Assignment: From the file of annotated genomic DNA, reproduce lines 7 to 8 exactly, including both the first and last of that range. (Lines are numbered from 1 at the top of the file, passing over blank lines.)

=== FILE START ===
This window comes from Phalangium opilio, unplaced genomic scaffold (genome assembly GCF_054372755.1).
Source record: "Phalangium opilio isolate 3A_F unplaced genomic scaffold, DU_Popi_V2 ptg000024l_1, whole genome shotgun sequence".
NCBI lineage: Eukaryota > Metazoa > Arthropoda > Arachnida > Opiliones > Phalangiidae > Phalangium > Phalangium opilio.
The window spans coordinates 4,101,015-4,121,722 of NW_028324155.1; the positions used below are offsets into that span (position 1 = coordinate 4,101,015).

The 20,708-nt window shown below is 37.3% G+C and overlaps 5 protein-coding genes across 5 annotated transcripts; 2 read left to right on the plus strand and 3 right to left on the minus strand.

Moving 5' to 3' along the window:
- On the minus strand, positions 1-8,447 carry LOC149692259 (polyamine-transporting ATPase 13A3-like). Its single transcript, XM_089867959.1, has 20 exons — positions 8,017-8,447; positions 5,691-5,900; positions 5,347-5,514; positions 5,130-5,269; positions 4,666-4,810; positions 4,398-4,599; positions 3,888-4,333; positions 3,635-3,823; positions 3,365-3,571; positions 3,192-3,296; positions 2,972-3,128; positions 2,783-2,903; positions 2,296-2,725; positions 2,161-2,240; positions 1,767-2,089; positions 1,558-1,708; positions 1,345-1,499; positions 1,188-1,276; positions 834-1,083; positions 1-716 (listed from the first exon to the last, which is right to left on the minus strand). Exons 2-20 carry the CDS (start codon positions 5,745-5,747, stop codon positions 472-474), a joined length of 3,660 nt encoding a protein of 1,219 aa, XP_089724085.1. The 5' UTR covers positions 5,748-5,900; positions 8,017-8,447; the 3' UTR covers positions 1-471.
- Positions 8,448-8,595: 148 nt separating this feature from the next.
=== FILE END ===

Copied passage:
- On the minus strand, positions 1-8,447 carry LOC149692259 (polyamine-transporting ATPase 13A3-like). Its single transcript, XM_089867959.1, has 20 exons — positions 8,017-8,447; positions 5,691-5,900; positions 5,347-5,514; positions 5,130-5,269; positions 4,666-4,810; positions 4,398-4,599; positions 3,888-4,333; positions 3,635-3,823; positions 3,365-3,571; positions 3,192-3,296; positions 2,972-3,128; positions 2,783-2,903; positions 2,296-2,725; positions 2,161-2,240; positions 1,767-2,089; positions 1,558-1,708; positions 1,345-1,499; positions 1,188-1,276; positions 834-1,083; positions 1-716 (listed from the first exon to the last, which is right to left on the minus strand). Exons 2-20 carry the CDS (start codon positions 5,745-5,747, stop codon positions 472-474), a joined length of 3,660 nt encoding a protein of 1,219 aa, XP_089724085.1. The 5' UTR covers positions 5,748-5,900; positions 8,017-8,447; the 3' UTR covers positions 1-471.
- Positions 8,448-8,595: 148 nt separating this feature from the next.